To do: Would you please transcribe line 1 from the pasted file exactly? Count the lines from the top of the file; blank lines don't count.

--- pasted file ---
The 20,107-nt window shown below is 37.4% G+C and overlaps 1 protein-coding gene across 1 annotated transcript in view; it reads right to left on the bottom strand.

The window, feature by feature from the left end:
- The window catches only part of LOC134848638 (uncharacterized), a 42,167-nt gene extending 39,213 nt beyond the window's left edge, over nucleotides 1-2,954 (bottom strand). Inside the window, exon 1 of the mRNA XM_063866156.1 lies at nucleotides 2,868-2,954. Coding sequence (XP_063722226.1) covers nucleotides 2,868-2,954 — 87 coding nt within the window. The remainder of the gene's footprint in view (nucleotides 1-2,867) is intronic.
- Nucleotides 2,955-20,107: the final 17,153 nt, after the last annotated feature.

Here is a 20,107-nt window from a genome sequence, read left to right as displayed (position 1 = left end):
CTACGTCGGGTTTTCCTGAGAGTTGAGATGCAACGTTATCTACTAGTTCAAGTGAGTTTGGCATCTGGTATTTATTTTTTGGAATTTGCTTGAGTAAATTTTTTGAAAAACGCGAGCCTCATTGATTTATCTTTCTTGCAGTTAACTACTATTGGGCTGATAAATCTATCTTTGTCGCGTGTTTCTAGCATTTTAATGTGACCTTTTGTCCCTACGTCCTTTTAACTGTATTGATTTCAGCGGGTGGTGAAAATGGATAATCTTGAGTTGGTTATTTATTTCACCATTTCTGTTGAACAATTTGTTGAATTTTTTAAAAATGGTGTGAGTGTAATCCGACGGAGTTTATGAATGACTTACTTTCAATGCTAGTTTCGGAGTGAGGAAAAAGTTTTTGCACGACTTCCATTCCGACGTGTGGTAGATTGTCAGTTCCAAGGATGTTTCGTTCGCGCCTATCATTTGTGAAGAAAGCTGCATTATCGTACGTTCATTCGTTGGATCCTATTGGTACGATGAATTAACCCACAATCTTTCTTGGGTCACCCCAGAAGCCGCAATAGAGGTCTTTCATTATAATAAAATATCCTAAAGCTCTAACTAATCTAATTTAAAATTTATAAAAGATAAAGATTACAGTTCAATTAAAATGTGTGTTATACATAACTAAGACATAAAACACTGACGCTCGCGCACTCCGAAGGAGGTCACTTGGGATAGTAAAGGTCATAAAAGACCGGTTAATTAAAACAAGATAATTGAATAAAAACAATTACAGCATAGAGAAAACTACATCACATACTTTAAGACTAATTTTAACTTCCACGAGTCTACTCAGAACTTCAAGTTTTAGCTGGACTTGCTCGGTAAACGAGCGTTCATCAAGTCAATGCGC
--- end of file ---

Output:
The 20,107-nt window shown below is 37.4% G+C and overlaps 1 protein-coding gene across 1 annotated transcript in view; it reads right to left on the bottom strand.